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Photographer

N. David King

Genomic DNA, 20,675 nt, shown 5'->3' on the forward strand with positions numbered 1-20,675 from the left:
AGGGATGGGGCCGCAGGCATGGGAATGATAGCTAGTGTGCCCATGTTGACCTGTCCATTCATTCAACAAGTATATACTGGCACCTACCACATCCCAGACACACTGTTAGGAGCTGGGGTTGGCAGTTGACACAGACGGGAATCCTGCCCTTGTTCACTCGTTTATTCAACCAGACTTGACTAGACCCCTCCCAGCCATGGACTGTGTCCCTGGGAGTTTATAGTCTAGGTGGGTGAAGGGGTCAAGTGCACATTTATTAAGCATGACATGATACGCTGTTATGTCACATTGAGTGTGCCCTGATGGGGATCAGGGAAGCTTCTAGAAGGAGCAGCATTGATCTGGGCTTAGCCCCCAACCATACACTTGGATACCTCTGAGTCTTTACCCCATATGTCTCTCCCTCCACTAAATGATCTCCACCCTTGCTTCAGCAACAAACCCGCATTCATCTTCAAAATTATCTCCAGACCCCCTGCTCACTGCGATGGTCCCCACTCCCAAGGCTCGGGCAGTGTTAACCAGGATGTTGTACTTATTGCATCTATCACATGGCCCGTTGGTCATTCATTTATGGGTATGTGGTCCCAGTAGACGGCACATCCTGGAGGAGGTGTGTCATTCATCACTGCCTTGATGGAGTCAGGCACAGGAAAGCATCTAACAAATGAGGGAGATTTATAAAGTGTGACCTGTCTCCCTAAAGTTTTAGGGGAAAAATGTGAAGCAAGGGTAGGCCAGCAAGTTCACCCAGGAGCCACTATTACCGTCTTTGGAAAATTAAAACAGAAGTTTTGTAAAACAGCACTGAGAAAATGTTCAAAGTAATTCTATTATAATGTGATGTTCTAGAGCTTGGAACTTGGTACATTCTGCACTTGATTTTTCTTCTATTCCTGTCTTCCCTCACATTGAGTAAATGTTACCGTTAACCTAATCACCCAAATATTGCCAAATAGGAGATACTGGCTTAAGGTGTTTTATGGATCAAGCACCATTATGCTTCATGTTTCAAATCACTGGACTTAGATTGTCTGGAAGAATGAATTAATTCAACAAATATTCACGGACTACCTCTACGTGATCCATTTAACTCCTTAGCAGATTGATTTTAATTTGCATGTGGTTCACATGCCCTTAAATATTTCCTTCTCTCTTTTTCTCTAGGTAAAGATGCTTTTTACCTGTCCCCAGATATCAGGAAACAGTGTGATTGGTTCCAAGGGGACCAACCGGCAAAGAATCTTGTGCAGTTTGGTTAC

Tell us about your work---what do you do? I think of myself as an image-maker. I try to use whatever medium is appropriate to the subject to express my emotional response to the subject. Specifically, however, although I also can and do sometimes work in traditional art mediums, most of my work is currently in photography , both stills and motion. What skills are needed? On a skill level, a mastery of the technical issues involved with the acquisition of the original image , either on film , tape , or via digital media , and then the technical issues involved with the creation of the final display product as a photo print, a video tape, a motion picture , or a digital image for display via computer or hard copy. Those skills involve chemistry , physics , optics , electronics , and a fair selection of computer and software oriented skills in order to use the incredible array of available tools, all of which have some potential impact on the final image. This includes the use of studio and location lighting and light control equipment . But in addition to the purely technical side, there is an equal requirement of creative ability , discipline, and passion that must be brought to the images if they are to of high aesthetic quality and, from an economic/business standpoint, competitive in a highly competitive field. And, lastly but of nearly equal importance is the ability to turn what is a personal passion into a viable business. So the skills and issues involved in marketing, bookkeeping, the writing of letters, proposals, etc., the ability to budget projects, hire and work with resources, vendors, and assistants, all play a large part in the success---or failure---of a commercial/professional photographer or artist. If one teaches, as I also do, then there are skills in instructional design, methodology, communication, presentation, the "rituals" of learning, the writing of course syllabi and curricula, plus, unfortunately, the political vagaries of academia that must be mastered as well. What was your major? I college I had a double major in commercial art / graphic design and philosophy . Later I got a law degree and then did post grad work in art and art history . How did you get started in your career? By accident, I was in art school at a time when my drawing skills, which were high, were seen as an obstacle to the "conceptual art" trend that was then current. But photography was a newly accepted art form and therefore allowed me to work in the realistic/semi-realistic imagery that I preferred. I was initially self-taught in the technical side then took classes and workshops from professionals to hone skills and expand my vision of possibilities. Work initially came to me and grew into a fairly successful practice specializing in serious portraiture, advertising (product), and illustration. That led to employment as first and art director then a creative director for an ad agency and that led into video and motion work. And now I am come full circle and applying what I learned in those disciplines back into the world of still photography. What experience do you need in this job? To be a complete freelance photographer one needs only the experience to consistently produce top quality images that match the client's needs, whatever that is and whatever it takes. That somewhat flippant sounding answer is actually a very broad one and a very demanding one as well. To work for someone else then you would need the experience to understand the technical side completely, as well as the additional equipmental issues based on that employer's equipment and styles. Describe your "typical" workday: Alas, there is no such thing. What is the hardest aspect of your job? For me, the hardest job is marketing. I find it hard to promote myself. For many it is the ability to handle the money fluctuations resulting from project work. You will have a large amount of money from a project, then it may be awhile between work. That money must be budgeted and handled properly. For some it is the occasional long hours. On a project, especially a video project, 12 to 14 hour days for a producer are common. Photo sessions go while the momentum is there and can run into the wee hours. Personally I enjoy the work so that doesn't bother me. For others it is the discipline to treat every day like a business day, whether a project is online or not. As a freelancer, if you are not on a project you need to be working at a project. It never ends. No work, no pay. The danger is that in all the extraneous work just to produce an image, that the "fun" and challenge get lost into purely technical exercises where the creativity is lost, the passion is lost, and ultimately, the quality is lost. What is the most rewarding aspect of your job? The "rush" of creating a riveting image, a portrait that conveys the essence of the subject, and a client that is ecstatically happy with the work. What are your suggestions for someone considering this field? Consider Auto Mechanics? No, seriously, this is a cutthroat, incredibly competitive field. But there is ALWAYS room at the top even though there is virtually no room in the middle or bottom. If it is not an absolute passion then keep it as a hobby. If there is not that deep inner itch that MUST be scratched to create images, to express your own creativity, then the non-creative side will be overwhelming and destructive. Passion is the key. With it you have a chance (not a guarantee) but without it you have none.